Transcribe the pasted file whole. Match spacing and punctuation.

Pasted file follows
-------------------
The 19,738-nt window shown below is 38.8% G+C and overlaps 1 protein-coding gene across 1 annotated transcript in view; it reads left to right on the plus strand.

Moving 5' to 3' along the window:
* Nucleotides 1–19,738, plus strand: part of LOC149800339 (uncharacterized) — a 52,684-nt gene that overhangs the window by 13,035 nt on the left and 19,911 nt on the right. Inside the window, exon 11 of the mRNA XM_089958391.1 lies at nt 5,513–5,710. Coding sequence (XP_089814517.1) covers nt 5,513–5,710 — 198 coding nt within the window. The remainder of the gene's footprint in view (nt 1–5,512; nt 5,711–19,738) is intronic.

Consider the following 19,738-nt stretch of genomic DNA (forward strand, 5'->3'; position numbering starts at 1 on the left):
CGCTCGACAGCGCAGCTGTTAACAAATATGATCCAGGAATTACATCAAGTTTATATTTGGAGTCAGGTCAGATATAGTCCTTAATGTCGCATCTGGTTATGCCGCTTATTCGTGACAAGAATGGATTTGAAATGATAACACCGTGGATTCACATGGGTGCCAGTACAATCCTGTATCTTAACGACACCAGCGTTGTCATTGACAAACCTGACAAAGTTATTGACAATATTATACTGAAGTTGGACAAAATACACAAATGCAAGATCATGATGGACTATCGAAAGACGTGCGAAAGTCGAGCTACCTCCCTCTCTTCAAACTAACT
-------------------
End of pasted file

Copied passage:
The 19,738-nt window shown below is 38.8% G+C and overlaps 1 protein-coding gene across 1 annotated transcript in view; it reads left to right on the plus strand.

Moving 5' to 3' along the window:
* Nucleotides 1–19,738, plus strand: part of LOC149800339 (uncharacterized) — a 52,684-nt gene that overhangs the window by 13,035 nt on the left and 19,911 nt on the right. Inside the window, exon 11 of the mRNA XM_089958391.1 lies at nt 5,513–5,710. Coding sequence (XP_089814517.1) covers nt 5,513–5,710 — 198 coding nt within the window. The remainder of the gene's footprint in view (nt 1–5,512; nt 5,711–19,738) is intronic.

Consider the following 19,738-nt stretch of genomic DNA (forward strand, 5'->3'; position numbering starts at 1 on the left):
CGCTCGACAGCGCAGCTGTTAACAAATATGATCCAGGAATTACATCAAGTTTATATTTGGAGTCAGGTCAGATATAGTCCTTAATGTCGCATCTGGTTATGCCGCTTATTCGTGACAAGAATGGATTTGAAATGATAACACCGTGGATTCACATGGGTGCCAGTACAATCCTGTATCTTAACGACACCAGCGTTGTCATTGACAAACCTGACAAAGTTATTGACAATATTATACTGAAGTTGGACAAAATACACAAATGCAAGATCATGATGGACTATCGAAAGACGTGCGAAAGTCGAGCTACCTCCCTCTCTTCAAACTAACT